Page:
I am comparing sperm motility between 2 sets of samples (2 groups). Motility just means weather the sperm are alive or not, in this test I am just looking at that. If its moving, then its alive (I have the motility values as percentages, for example an ejaculate from 1 person might have 20% motile sperm and 80 immotile). It is important to mention that sperm motility decreases with time after ejaculation. I have 2 different groups of people. The control group has had sperm motility (percentage of moving sperm cells in ejaculate) measured in various time periods (1–8 hours after ejaculation). The second group is the treatment group. Here, an extender liquid has been added to the ejaculate which should prolong the motility time (the sperm should stay alive for longer). The sperm motility of this group has been measured later than the control group`s (6–24 hours after ejaculation). I want to test weather the extender liquid has a significant effect on motility over time. How should I approach this?


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One experimental design problem is that you don't have much overlap in the observation times between the two groups. Another problem (maybe less important if you have a lot of specimens), is that each specimen either did or did not have the "extender liquid" added. It seems that it should have been possible to treat half of each specimen with the "extender liquid" for a more direct test of the treatment.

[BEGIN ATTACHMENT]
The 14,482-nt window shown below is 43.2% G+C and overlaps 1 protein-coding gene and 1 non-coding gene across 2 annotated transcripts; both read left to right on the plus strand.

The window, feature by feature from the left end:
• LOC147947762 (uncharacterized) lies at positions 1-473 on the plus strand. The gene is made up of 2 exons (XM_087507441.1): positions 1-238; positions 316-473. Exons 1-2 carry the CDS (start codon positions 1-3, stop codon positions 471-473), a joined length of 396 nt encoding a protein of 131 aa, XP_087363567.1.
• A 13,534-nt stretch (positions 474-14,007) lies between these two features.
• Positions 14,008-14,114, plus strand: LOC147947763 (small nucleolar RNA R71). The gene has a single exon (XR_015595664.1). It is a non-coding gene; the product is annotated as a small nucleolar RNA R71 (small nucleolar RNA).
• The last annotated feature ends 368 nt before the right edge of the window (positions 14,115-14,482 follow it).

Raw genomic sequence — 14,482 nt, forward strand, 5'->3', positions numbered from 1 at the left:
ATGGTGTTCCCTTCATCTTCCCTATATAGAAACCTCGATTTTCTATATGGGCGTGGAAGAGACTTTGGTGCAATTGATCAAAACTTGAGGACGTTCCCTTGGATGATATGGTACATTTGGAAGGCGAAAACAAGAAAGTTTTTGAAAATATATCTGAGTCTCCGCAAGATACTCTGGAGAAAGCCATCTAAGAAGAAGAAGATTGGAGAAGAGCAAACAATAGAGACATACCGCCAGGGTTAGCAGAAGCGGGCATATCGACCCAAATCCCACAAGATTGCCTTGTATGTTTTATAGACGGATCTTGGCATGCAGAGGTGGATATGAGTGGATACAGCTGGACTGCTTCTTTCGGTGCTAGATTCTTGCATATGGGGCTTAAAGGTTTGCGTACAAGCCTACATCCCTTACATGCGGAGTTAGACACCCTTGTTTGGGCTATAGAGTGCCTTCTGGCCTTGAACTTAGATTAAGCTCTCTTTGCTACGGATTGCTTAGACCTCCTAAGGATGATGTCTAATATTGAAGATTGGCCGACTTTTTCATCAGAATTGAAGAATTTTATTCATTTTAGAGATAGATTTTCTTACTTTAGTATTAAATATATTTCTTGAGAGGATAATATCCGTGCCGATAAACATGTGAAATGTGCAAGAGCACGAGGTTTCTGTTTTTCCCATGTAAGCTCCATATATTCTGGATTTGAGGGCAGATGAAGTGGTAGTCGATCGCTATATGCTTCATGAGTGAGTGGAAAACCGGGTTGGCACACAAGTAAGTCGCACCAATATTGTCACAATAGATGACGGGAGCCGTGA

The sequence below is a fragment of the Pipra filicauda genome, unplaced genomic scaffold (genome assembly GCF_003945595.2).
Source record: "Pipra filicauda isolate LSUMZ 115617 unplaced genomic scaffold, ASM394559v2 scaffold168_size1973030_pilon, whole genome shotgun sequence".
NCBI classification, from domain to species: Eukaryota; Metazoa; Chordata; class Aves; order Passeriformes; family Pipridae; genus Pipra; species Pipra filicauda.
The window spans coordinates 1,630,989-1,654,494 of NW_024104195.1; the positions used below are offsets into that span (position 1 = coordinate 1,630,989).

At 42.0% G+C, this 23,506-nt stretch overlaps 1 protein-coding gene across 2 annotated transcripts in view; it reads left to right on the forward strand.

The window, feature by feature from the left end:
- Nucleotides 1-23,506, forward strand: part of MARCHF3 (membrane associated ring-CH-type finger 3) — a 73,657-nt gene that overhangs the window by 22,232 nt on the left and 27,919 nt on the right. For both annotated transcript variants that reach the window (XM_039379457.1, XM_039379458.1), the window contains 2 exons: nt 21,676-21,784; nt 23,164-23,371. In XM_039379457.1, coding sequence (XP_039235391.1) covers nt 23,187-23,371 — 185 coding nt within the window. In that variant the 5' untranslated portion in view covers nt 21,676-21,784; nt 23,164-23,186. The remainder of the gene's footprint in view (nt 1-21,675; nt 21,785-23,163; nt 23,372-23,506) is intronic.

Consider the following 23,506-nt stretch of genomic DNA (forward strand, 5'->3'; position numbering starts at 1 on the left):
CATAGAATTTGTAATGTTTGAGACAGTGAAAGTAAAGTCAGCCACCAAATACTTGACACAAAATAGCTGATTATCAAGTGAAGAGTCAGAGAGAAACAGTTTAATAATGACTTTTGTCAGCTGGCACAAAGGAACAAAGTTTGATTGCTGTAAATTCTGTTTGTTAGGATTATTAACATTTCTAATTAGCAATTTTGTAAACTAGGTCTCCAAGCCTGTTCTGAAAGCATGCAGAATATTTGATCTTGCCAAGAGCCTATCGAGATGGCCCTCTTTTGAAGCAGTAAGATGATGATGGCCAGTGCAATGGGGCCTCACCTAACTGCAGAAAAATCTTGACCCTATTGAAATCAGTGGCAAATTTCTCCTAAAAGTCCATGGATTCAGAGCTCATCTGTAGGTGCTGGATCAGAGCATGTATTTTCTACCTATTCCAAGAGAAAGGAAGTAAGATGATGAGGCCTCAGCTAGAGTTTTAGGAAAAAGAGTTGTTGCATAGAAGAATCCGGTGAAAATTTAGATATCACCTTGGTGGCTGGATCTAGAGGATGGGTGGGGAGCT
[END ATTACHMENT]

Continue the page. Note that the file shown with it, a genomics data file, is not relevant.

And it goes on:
I recommend comparing the two groups at some shared evaluation time between 6 and 8 hours. One could consider a joint model of survival over time that incorporates the treatment as a predictor variable, but the treated group provides no information before 6 hours and the untreated group provides no information after 8 hours. Of course, if the untreated group has exactly 0 survival beyond 8 hours you pretty much have shown the superiority of the "extender liquid" anyway.

An alive/dead outcome ideally should be evaluated by a binomial model based on the observed counts. You have much more confidence in a value of 90% survival, for example, if you have 100 observations instead of 10 observations; the analysis should take that into account. For a single time point (e.g., 7 hours) that would just be a standard binomial test. If you want to model over time, a logistic regression would be appropriate. For modeling over time, if you made multiple motility measurements on the same specimen you would need to take that within-specimen correlation of outcomes into account, e.g. with a mixed model treating specimens as random effects.


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